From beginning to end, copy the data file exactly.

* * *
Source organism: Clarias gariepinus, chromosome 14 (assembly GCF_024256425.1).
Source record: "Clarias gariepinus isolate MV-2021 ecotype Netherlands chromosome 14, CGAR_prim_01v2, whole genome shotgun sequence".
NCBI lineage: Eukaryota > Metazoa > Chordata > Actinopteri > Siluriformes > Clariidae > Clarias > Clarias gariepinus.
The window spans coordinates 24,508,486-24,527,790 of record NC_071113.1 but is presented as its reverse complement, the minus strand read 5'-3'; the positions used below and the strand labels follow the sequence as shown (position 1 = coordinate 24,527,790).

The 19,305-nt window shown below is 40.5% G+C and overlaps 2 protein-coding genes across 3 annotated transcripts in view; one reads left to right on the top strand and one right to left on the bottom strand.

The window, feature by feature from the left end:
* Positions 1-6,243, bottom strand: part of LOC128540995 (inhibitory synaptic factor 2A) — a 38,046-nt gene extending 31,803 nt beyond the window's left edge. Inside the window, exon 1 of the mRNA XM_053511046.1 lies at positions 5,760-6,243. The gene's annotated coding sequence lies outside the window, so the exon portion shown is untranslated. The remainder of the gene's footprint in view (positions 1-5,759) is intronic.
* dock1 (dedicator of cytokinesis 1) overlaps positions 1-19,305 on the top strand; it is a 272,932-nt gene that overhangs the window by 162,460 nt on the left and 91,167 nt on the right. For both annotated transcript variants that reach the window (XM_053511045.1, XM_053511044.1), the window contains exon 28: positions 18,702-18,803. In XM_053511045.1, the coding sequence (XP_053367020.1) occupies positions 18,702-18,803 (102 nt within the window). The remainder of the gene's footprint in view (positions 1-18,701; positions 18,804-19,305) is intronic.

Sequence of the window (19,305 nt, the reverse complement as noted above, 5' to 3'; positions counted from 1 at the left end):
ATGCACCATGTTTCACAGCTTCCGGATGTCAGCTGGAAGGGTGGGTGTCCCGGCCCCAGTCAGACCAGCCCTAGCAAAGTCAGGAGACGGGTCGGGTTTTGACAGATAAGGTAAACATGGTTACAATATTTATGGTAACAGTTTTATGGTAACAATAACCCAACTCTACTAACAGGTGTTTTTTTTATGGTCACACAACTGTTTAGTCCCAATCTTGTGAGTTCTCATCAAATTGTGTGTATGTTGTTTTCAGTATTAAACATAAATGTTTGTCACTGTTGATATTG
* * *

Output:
Source organism: Clarias gariepinus, chromosome 14 (assembly GCF_024256425.1).
Source record: "Clarias gariepinus isolate MV-2021 ecotype Netherlands chromosome 14, CGAR_prim_01v2, whole genome shotgun sequence".
NCBI lineage: Eukaryota > Metazoa > Chordata > Actinopteri > Siluriformes > Clariidae > Clarias > Clarias gariepinus.
The window spans coordinates 24,508,486-24,527,790 of record NC_071113.1 but is presented as its reverse complement, the minus strand read 5'-3'; the positions used below and the strand labels follow the sequence as shown (position 1 = coordinate 24,527,790).

The 19,305-nt window shown below is 40.5% G+C and overlaps 2 protein-coding genes across 3 annotated transcripts in view; one reads left to right on the top strand and one right to left on the bottom strand.

The window, feature by feature from the left end:
* Positions 1-6,243, bottom strand: part of LOC128540995 (inhibitory synaptic factor 2A) — a 38,046-nt gene extending 31,803 nt beyond the window's left edge. Inside the window, exon 1 of the mRNA XM_053511046.1 lies at positions 5,760-6,243. The gene's annotated coding sequence lies outside the window, so the exon portion shown is untranslated. The remainder of the gene's footprint in view (positions 1-5,759) is intronic.
* dock1 (dedicator of cytokinesis 1) overlaps positions 1-19,305 on the top strand; it is a 272,932-nt gene that overhangs the window by 162,460 nt on the left and 91,167 nt on the right. For both annotated transcript variants that reach the window (XM_053511045.1, XM_053511044.1), the window contains exon 28: positions 18,702-18,803. In XM_053511045.1, the coding sequence (XP_053367020.1) occupies positions 18,702-18,803 (102 nt within the window). The remainder of the gene's footprint in view (positions 1-18,701; positions 18,804-19,305) is intronic.

Sequence of the window (19,305 nt, the reverse complement as noted above, 5' to 3'; positions counted from 1 at the left end):
ATGCACCATGTTTCACAGCTTCCGGATGTCAGCTGGAAGGGTGGGTGTCCCGGCCCCAGTCAGACCAGCCCTAGCAAAGTCAGGAGACGGGTCGGGTTTTGACAGATAAGGTAAACATGGTTACAATATTTATGGTAACAGTTTTATGGTAACAATAACCCAACTCTACTAACAGGTGTTTTTTTTATGGTCACACAACTGTTTAGTCCCAATCTTGTGAGTTCTCATCAAATTGTGTGTATGTTGTTTTCAGTATTAAACATAAATGTTTGTCACTGTTGATATTG